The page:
Travel Photography: The Complete Guide


Lesson Info

Importing and Naming Conventions in Lightroom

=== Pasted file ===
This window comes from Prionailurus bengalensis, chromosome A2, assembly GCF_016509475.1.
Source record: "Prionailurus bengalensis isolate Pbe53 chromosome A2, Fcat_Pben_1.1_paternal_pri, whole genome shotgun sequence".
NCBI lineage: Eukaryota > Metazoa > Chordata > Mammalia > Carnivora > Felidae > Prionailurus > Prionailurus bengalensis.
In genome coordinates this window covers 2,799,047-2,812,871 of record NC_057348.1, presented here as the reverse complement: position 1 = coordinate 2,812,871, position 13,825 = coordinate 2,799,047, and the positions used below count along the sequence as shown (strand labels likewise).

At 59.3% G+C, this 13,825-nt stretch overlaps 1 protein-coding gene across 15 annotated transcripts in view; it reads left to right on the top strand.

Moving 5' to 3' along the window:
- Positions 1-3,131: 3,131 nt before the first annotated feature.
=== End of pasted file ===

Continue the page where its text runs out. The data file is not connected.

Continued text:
Well, let's get into Lightroom. Now, with this class in general, I'm gonna assume you own Photoshop and Lightroom or you plan to. And I'm gonna hope you've at least installed it and played with it a little bit, because if I have to start from the absolute, absolute beginning, there's only so much we can get into. And so, I wanna assume you own Lightroom and Photoshop and you've used them for a little while. I want to show you, though, how I work when I'm in the field because if we're out shooting, and we're on a particular location, we have a very limited amount of time. And once the sun goes down to the time the sun goes up, it's pretty much, you gotta sleep, you gotta eat, and process your images, and for some of you to do family things. For me, my wife's a photographer, so it's a matter of, when I'm out shooting, it's not like I'm away from them or ignoring them or spending too much time doing something. She loves it at the same time, so, it's sometimes a slightly different situatio...